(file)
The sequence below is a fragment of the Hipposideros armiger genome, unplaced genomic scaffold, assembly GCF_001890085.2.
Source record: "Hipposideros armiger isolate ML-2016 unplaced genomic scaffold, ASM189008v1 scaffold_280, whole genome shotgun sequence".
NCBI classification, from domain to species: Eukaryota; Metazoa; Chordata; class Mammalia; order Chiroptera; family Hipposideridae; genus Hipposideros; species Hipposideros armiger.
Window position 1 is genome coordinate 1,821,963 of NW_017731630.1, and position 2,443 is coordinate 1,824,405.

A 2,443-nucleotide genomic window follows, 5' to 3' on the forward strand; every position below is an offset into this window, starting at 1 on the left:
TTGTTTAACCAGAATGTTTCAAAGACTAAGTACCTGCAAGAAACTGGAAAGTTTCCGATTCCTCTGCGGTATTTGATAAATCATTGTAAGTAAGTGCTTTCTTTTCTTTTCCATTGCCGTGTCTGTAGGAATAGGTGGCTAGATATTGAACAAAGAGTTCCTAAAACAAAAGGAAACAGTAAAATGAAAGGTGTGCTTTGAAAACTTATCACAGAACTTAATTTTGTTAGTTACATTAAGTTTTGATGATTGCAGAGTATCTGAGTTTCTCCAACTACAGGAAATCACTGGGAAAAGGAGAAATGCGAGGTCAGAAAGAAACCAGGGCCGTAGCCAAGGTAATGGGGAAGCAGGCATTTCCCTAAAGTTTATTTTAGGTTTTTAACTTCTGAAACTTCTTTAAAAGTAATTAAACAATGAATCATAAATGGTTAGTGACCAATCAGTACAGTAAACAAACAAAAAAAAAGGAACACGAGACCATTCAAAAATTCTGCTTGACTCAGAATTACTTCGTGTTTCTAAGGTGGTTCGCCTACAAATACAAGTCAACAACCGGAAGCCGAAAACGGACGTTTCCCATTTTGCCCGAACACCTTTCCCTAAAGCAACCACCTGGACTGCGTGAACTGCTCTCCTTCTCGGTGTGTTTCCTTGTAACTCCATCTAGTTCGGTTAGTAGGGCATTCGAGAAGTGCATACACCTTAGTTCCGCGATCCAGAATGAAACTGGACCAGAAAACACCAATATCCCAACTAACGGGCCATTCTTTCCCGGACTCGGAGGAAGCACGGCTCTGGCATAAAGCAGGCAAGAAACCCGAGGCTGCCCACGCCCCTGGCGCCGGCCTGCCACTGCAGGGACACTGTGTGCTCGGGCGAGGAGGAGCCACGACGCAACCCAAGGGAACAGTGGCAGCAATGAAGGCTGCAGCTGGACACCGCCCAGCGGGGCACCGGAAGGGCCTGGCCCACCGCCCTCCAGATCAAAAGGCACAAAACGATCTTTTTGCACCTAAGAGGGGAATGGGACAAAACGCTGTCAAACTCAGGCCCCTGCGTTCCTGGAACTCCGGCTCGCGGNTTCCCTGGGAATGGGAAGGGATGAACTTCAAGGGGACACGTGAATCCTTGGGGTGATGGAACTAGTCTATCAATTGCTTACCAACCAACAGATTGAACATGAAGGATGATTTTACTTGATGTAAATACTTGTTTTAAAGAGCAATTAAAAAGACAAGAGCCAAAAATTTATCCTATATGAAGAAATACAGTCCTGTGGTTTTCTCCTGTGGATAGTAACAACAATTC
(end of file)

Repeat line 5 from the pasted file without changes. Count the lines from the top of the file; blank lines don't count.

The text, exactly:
A 2,443-nucleotide genomic window follows, 5' to 3' on the forward strand; every position below is an offset into this window, starting at 1 on the left: